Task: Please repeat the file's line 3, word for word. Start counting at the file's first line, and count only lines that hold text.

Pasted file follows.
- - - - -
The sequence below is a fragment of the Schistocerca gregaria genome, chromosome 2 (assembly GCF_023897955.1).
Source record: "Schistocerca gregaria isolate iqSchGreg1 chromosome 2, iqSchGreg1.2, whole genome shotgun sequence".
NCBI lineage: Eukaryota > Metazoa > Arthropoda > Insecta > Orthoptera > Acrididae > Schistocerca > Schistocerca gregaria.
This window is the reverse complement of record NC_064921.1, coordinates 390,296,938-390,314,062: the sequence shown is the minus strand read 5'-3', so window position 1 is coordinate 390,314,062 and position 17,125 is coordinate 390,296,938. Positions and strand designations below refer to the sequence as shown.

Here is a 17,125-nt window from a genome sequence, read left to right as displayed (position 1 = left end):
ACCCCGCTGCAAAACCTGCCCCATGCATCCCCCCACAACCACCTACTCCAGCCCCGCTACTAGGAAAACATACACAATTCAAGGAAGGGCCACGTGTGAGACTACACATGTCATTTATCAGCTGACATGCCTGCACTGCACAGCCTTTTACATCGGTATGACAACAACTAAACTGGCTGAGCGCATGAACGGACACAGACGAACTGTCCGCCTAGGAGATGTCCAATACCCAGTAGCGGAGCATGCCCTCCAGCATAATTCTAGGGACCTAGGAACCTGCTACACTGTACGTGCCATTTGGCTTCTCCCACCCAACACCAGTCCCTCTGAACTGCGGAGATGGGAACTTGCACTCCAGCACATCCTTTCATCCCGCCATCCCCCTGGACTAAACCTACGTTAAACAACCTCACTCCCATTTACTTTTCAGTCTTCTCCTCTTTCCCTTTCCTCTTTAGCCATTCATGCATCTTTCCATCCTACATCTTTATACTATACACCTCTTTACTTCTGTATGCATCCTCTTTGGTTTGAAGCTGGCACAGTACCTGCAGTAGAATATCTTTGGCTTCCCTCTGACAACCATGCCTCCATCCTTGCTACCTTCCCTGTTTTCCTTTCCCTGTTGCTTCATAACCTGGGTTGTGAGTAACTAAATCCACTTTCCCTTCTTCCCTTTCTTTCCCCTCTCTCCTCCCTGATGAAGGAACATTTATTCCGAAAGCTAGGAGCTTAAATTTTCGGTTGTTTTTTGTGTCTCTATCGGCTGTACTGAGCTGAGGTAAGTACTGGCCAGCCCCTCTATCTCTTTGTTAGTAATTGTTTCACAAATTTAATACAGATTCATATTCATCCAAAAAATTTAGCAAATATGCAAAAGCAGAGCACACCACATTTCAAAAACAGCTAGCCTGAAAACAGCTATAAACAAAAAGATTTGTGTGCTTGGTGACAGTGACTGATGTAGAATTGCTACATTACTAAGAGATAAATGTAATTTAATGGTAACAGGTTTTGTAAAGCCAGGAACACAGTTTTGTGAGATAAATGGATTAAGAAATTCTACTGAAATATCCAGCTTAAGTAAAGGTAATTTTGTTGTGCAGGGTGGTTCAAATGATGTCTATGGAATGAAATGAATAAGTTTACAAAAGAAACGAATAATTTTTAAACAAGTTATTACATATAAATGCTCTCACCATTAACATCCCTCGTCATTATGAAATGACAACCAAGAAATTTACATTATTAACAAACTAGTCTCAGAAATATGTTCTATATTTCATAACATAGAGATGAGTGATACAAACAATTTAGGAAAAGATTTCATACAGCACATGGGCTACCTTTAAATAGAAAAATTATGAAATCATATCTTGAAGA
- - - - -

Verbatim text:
NCBI lineage: Eukaryota > Metazoa > Arthropoda > Insecta > Orthoptera > Acrididae > Schistocerca > Schistocerca gregaria.